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J Virol. 2011 Dec;85(23):12698-707. doi: 10.1128/JVI.05791-11. Epub 2011 Sep 28.

A domain in the herpes simplex virus 1 triplex protein VP23 is essential for closure of capsid shells into icosahedral structures.

Author information

1
Viral Oncology Program, The Sidney Kimmel Comprehensive Cancer Center at Johns Hopkins, 1650 Orleans Street, The Johns Hopkins University, Baltimore, MD 21231, USA.

Abstract

VP23 is a key component of the triplex structure. The triplex, which is unique to herpesviruses, is a complex of three proteins, two molecules of VP23 which interact with a single molecule of VP19C. This structure is important for shell accretion and stability of the protein coat. Previous studies utilized a random transposition mutagenesis approach to identify functional domains of the triplex proteins. In this study, we expand on those findings to determine the key amino acids of VP23 that are required for triplex formation. Using alanine-scanning mutagenesis, we have made mutations in 79 of 318 residues of the VP23 polypeptide. These mutations were screened for function both in the yeast two-hybrid assay for interaction with VP19C and in a genetic complementation assay for the ability to support the replication of a VP23 null mutant virus. These assays identified a number of amino acids that, when altered, abolish VP23 function. Abrogation of virus assembly by a single-amino-acid change bodes well for future development of small-molecule inhibitors of this process. In addition, a number of mutations which localized to a C-terminal region of VP23 (amino acids 205 to 241) were still able to interact with VP19C but were lethal for virus replication when introduced into the herpes simplex virus 1 (HSV-1) KOS genome. The phenotype of many of these mutant viruses was the accumulation of large open capsid shells. This is the first demonstration of capsid shell accumulation in the presence of a lethal VP23 mutation. These data thus identify a new domain of VP23 that is required for or regulates capsid shell closure during virus assembly.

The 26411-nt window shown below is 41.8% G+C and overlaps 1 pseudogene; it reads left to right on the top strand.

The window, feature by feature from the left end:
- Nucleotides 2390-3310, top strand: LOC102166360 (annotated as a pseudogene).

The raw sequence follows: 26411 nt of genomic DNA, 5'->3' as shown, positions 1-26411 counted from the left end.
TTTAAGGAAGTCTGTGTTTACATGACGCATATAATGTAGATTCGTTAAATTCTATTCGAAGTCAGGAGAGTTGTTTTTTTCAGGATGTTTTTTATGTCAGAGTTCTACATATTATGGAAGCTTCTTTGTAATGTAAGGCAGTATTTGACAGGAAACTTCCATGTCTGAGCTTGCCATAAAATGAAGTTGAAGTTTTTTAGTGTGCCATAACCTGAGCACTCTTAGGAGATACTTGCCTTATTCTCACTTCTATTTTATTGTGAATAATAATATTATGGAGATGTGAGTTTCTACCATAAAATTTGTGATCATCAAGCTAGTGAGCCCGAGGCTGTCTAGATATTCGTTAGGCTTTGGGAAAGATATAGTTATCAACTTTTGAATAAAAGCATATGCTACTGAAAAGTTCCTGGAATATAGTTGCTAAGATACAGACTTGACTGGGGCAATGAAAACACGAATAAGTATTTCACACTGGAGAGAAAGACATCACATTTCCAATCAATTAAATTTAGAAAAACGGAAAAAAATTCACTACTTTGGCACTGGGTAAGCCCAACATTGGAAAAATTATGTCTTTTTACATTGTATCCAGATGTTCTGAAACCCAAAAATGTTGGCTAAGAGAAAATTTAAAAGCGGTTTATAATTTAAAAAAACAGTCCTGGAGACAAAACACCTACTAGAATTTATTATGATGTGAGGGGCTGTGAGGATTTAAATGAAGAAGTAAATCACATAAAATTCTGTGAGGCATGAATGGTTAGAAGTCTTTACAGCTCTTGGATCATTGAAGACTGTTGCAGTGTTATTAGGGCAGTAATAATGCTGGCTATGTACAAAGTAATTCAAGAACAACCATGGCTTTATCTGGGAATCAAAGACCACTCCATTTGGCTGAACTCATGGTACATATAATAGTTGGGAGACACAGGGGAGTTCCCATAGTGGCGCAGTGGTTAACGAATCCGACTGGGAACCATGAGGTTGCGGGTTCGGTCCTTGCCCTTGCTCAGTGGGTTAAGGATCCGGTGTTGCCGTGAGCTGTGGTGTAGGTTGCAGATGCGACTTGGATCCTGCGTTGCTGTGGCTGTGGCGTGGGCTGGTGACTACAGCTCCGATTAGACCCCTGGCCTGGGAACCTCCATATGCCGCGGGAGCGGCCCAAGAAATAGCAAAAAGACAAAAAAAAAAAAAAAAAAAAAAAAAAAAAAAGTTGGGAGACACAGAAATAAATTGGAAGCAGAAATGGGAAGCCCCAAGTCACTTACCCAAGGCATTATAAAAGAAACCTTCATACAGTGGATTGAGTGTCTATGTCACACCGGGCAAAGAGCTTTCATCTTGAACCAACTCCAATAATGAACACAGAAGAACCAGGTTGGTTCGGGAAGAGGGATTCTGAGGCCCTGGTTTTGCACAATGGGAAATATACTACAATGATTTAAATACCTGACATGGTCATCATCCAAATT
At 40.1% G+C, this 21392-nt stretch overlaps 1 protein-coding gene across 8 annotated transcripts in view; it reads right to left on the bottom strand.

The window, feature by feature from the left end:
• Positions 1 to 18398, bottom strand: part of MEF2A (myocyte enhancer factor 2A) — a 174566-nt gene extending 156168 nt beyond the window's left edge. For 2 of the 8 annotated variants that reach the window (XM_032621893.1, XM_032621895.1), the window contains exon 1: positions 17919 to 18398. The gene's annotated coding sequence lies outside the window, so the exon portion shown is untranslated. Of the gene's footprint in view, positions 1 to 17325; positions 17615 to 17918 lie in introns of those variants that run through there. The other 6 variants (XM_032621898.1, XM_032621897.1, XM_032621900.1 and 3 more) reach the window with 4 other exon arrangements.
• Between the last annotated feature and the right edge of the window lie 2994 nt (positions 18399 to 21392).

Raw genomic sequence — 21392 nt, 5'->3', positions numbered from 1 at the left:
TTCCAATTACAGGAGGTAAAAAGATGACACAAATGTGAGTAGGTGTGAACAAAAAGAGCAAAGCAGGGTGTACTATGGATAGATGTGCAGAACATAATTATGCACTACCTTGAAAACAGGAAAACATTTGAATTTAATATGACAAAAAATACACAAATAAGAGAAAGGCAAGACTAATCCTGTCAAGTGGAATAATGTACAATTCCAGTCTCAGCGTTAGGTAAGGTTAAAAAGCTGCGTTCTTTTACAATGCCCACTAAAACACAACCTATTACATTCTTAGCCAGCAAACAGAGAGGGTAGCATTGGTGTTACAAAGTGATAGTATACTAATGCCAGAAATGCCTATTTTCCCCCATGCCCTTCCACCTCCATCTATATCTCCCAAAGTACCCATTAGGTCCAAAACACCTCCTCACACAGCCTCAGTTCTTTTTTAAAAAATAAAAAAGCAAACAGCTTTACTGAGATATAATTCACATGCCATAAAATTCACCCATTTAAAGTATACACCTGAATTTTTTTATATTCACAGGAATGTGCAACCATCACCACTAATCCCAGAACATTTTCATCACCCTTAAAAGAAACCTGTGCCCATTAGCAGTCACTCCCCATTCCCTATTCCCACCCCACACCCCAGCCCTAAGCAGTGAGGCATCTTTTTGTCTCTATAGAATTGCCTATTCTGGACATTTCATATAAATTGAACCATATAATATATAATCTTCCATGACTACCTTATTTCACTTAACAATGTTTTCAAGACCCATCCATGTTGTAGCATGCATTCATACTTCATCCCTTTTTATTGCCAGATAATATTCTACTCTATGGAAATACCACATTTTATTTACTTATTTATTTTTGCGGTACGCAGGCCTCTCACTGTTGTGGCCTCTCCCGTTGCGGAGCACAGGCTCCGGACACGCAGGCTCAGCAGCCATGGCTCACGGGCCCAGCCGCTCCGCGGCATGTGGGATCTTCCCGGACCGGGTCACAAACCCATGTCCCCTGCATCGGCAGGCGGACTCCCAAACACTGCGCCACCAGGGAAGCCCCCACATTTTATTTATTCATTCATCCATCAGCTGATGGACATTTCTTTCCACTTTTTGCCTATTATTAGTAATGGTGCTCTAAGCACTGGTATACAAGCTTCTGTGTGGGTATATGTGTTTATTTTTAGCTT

PMID:
21957296
PMCID:
PMC3209348
DOI:
10.1128/JVI.05791-11
[Indexed for MEDLINE]
Free PMC Article

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